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Re-Quilibrium explores how change makers across the globe are using 21st century skills to make the world better. You should explore too, so stay a while.

Challenging assumptions in global health research

Challenging assumptions in global health research

 If you don't get the right insights from the beginning, even the most brilliant and creative campaign will fall flat. - Gael O'Sullivan

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To produce campaigns and interventions that resonate and evoke change within communities, you have to go deeper.

There's an epidemic of "short-term mindset" plaguing many of the worlds social systems today, from business cycles to human health interventions. Researchers value quick insights and quick action. Social programs are funded in five-year cycles. But what if your ultimate goal it to affect long-term change?

Change moves slowly through cultures and social groups, a truth that often requires a much deeper understanding than many marketers, policy agents, and change makers are willing to pursue. While no professionals would likely profess to skipping the step of audience analysis, much of this research is designed around assumptions about the target audience and executed quickly. A focus group, a survey, some background health or consumption data perhaps. 

Yet as social marketer and researcher Gael O'Sullivan knows all too well, a deeper understanding of the realities of communities is severely needed when trying to affect change. In this episode, O'Sullivan discusses her experience combating assumptions to health crises around the world, and explains why she integrates deeper formative research methods such as ethnography into work aimed at solving the world's most pressing public health issues.

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About Gael O'Sullivan

Gael O’Sullivan, MBA, has over 25 years of experience applying health communication and social and commercial marketing skills to projects addressing pandemic threats in addition to projects focused on family planning, reproductive health, HIV/AIDS, tobacco control and prevention, chronic disease prevention, and child health in the United States and worldwide. As Abt Associates’ Senior Social and Behavior Change (SBC) Technical Advisor, she leads the SBC technical segment for Abt’s International Health Division. Ms. O’Sullivan has led large, multi-year USAID health communication projects and research activities with decentralized teams across three continents, including Africa. To boost local SBC capacity, Ms. O’Sullivan led a team of Abt staff to create a two-day introductory workshop on SBC; subsequently the team adapted the course into an innovative eLearning product. Ms. O’Sullivan is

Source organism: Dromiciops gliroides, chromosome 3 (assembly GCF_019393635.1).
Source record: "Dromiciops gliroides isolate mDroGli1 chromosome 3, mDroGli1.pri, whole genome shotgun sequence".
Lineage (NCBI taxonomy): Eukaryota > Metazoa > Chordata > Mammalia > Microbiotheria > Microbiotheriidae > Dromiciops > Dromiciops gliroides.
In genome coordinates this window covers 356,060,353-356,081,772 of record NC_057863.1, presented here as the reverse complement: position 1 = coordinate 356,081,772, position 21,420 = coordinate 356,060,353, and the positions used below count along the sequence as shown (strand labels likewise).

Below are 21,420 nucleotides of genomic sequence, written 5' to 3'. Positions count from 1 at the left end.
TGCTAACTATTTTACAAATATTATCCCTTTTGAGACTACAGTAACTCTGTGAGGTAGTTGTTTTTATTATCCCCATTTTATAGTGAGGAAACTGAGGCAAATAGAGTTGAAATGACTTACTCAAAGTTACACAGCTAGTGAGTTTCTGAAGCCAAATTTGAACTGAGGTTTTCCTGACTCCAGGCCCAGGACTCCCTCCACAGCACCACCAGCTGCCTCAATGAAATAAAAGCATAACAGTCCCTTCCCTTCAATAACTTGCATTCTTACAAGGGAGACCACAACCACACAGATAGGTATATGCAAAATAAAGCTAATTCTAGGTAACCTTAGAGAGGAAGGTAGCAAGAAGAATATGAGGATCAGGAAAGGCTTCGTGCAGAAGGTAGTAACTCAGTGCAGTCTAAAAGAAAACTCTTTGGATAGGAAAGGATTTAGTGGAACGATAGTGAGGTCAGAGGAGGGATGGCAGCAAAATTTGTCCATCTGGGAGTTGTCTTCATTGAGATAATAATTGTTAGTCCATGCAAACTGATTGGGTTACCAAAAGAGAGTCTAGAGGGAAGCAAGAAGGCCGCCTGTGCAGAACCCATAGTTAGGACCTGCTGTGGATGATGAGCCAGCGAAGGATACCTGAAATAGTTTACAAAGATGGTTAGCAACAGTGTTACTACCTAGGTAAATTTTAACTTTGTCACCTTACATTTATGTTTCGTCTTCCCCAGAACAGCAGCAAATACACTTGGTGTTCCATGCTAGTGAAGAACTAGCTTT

Ms. O’Sullivan is lead technical advisor to Abt’s $30 million USAID-funded cooperative agreement to increase demand for family planning and reproductive health services in Jordan. She also led the development of national communication strategies to prevent and mitigate HIV/AIDS in Zimbabwe, Benin and Bhutan, and contributed to national communication strategies on safe drinking water, hygiene and sanitation in Pakistan, and malaria in Zimbabwe.  Ms. O’Sullivan has worked extensively in Albania, Armenia, Bangladesh, Barbados, Bhutan, Cameroon, Ethiopia, Georgia, Guinea, India, Jordan, Kenya, Laos, Madagascar, Malawi, Mali, Morocco, Nepal, Pakistan, Philippines, Russia, Rwanda, Senegal, South Africa, Tanzania, Thailand, Togo, Trinidad and Tobago, Tunisia, Uganda, Zambia, Zimbabwe, and Vietnam. She has an MBA from George Washington University, a B.S. degree in French from Georgetown University, and has lived in Togo and Switzerland.

Could ecotourism hold the key for change in consumptive behavior?

Could ecotourism hold the key for change in consumptive behavior?

Look for the helpers

Look for the helpers